   Regimented life in
   Simpler life- no real
                                          service of the nation
             News From Nowhere (1890)

   Written by Englishman
    William Morris, founder of
    British “Socialist League”
   Story about a “William Guest”
    waking up in 21st century
    England- classic utopian
   Society has become
    pastoral, bucolic- London has
   Everyone works- at whatever
    they take pleasure in doing
           What does William dream?

   A friendly, peaceful       Complete “equality”
    world of “neighbours”
   No money, no crime,
    no prisons, no
    marriage, no war
   Common ownership-
    no private property
   Government does not
    exist- no parliaments
     Morris's views on Formal Education

"As a rule, they don’t do much
  reading, except for a few
  story-books, till they are
  about fifteen years old; we
  don’t encourage early
  bookishness: though you
  will find some children who
  will take to books very
  early; which perhaps is not
  good for them; but it’s no
  use thwarting them;"
“Looking Backward: 2000-1887”

                  Written by American
                   lawyer Edward Bellamy, it
                   was the 3rd bestseller of
                   the time.
                  First person account of
                   Julian West, re-awaking in
                   Boston after a 113yr trance
                  World transformed by a
                   simple act- nationalisation
                   of all means of production,
                   distribution and property.
        What was Bellamy's ideal world?

   Private            Every citizen       All work is
    ownership of        belongs to an        equally
    property            industrial           remunerated
    abolished                                by credit- no$
                       Nation is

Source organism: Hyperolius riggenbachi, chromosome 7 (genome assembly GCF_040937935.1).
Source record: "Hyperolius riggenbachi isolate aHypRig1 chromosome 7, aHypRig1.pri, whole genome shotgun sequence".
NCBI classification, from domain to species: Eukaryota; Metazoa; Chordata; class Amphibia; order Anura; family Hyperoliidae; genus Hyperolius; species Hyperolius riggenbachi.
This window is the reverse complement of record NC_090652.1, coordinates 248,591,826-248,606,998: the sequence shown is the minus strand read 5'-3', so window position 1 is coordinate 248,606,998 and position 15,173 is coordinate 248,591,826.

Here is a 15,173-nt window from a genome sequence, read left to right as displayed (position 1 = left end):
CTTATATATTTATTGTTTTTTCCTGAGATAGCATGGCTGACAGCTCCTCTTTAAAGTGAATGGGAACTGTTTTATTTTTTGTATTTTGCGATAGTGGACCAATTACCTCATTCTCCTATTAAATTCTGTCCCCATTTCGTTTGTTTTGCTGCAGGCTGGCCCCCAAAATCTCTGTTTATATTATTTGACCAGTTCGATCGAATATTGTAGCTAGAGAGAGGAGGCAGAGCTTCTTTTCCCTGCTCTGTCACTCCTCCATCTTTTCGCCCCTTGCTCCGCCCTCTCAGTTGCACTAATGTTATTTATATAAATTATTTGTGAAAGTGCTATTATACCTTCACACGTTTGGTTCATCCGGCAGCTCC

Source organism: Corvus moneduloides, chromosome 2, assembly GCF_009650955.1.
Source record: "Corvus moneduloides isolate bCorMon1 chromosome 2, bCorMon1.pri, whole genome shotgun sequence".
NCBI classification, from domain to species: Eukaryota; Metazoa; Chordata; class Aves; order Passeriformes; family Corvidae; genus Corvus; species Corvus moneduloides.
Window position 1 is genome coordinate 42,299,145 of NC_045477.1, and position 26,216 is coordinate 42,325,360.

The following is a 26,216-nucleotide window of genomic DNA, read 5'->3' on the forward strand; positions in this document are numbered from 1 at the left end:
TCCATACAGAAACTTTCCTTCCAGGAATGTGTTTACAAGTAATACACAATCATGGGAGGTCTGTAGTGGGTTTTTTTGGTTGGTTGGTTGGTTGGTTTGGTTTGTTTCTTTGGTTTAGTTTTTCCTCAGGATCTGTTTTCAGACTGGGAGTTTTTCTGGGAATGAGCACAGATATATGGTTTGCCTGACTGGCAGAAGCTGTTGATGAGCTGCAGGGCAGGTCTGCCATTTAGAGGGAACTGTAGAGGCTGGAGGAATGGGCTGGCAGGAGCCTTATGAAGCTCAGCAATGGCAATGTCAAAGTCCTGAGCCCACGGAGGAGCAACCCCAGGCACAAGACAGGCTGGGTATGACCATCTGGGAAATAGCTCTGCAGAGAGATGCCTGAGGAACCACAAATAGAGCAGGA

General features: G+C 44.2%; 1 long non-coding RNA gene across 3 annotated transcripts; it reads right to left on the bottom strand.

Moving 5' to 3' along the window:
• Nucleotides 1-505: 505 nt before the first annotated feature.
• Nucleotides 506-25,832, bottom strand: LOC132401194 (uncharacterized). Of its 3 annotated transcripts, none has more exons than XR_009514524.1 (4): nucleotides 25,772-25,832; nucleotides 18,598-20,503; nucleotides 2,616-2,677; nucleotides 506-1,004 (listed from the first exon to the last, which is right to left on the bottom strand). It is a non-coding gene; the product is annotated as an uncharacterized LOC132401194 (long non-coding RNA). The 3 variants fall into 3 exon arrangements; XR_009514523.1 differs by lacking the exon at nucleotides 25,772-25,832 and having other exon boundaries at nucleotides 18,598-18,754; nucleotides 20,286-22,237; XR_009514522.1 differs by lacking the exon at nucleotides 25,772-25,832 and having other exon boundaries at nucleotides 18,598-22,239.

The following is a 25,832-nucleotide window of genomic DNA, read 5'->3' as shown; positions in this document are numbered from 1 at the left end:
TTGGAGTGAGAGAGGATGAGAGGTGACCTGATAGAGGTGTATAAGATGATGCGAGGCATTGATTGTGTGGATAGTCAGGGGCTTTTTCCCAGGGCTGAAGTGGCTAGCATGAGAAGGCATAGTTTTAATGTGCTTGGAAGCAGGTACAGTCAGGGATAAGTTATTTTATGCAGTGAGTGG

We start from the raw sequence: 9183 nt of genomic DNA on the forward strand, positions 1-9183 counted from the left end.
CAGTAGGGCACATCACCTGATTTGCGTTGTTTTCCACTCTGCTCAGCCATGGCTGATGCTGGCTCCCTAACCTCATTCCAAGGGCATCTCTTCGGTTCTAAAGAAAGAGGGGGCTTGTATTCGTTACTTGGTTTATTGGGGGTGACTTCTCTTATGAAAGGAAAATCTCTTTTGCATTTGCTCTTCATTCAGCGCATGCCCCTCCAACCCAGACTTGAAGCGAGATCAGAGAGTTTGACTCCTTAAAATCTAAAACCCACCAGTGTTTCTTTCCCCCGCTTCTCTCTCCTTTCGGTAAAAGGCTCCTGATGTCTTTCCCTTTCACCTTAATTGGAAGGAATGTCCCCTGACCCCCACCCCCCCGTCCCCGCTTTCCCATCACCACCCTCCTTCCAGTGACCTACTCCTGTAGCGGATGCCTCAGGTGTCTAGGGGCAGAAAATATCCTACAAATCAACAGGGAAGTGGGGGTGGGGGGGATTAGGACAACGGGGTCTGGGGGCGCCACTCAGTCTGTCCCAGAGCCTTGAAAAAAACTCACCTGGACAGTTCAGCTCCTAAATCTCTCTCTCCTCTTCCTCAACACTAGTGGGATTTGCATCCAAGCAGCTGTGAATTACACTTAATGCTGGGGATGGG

   Individualism       organized as        “The broad
    replaced by         one giant            shoulders of the
    communalism         business-            nation”- a
                    “it became the           complete
                       one capitalist”       welfare state
            Where did this Utopia lead?

   Bellamy's vision of the
    ideal society resonated
    with Marxist ideas
   Legislative Government
    was no longer really
    necessary, with the
    “Congress” only in
    session every 5 yrs.
   Individual rights are
    subservient to public
         The Communist Manifesto 1848
               Das Kapital 1867

   Karl Marx and
    Friedrich Engels were
    the key proponents of
    a new economic
    order- Communism
                                  Marxists believe in
   Based upon state
                                   the inevitable victory
    control of all property,
                                   of workers in the
    production and work
                                   class struggle-
                                   leading to...
               “There goes the theory”

                                      Totalitarianism
                                      Stalinism
                                      Maoism
   Communism, as actually practiced, was central planning of
    all economic activity, restricted mobility of citizens, no free
    press, nor free association
   Secret Police, state coercion existed on a massive scale
   Religious belief was prohibited- a long list can be added!!
Stalinism: “Rigid authoritarianism, widespread use of
    terror, and often emphasis on Russian nationalism”

   Joseph Vissarionovich
    Stalin (1879-1953)
   Undisputed Leader of Soviet
    Union after Trotsky fled,
   Famous for his “Five Year
    Plans”, “Collectivism”, and
    “Great Purges” of suspected
   Established communism post
    WWII in many nations
        Could Communism be a Utopia?

          Positive                   Negative
   Created states that    Reality of central planning
    did succeed in greatly  meant poor or non-
    improving education,    existent consumer goods
    medical care, life     Pace of improvement in
    expectancy              standard of living slower
                               than capitalist West
   Limited success in
                             Virtually all human rights
    bettering economic         lost
 “Soviet communism didn't just collapse.
It vanished as if it had been a bad dream”